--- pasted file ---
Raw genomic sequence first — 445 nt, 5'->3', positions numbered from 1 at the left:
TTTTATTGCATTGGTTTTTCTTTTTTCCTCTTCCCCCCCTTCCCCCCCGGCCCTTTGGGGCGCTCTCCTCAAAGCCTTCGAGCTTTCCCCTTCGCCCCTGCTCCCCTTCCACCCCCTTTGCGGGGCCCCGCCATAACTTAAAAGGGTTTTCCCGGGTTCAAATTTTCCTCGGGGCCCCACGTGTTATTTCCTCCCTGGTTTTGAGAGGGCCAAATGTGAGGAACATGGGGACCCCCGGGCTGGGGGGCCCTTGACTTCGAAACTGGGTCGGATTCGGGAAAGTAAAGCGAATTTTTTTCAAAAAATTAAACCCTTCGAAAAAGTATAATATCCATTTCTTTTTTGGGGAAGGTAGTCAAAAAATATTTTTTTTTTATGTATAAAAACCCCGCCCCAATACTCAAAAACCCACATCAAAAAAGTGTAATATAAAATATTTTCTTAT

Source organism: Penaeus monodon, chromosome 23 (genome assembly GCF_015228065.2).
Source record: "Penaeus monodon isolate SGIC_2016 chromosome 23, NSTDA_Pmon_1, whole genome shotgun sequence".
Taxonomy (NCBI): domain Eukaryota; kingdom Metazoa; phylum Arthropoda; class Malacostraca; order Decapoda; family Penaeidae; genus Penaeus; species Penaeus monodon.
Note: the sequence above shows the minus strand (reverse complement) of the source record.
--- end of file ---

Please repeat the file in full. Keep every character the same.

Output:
Raw genomic sequence first — 445 nt, 5'->3', positions numbered from 1 at the left:
TTTTATTGCATTGGTTTTTCTTTTTTCCTCTTCCCCCCCTTCCCCCCCGGCCCTTTGGGGCGCTCTCCTCAAAGCCTTCGAGCTTTCCCCTTCGCCCCTGCTCCCCTTCCACCCCCTTTGCGGGGCCCCGCCATAACTTAAAAGGGTTTTCCCGGGTTCAAATTTTCCTCGGGGCCCCACGTGTTATTTCCTCCCTGGTTTTGAGAGGGCCAAATGTGAGGAACATGGGGACCCCCGGGCTGGGGGGCCCTTGACTTCGAAACTGGGTCGGATTCGGGAAAGTAAAGCGAATTTTTTTCAAAAAATTAAACCCTTCGAAAAAGTATAATATCCATTTCTTTTTTGGGGAAGGTAGTCAAAAAATATTTTTTTTTTATGTATAAAAACCCCGCCCCAATACTCAAAAACCCACATCAAAAAAGTGTAATATAAAATATTTTCTTAT

Source organism: Penaeus monodon, chromosome 23 (genome assembly GCF_015228065.2).
Source record: "Penaeus monodon isolate SGIC_2016 chromosome 23, NSTDA_Pmon_1, whole genome shotgun sequence".
Taxonomy (NCBI): domain Eukaryota; kingdom Metazoa; phylum Arthropoda; class Malacostraca; order Decapoda; family Penaeidae; genus Penaeus; species Penaeus monodon.
Note: the sequence above shows the minus strand (reverse complement) of the source record.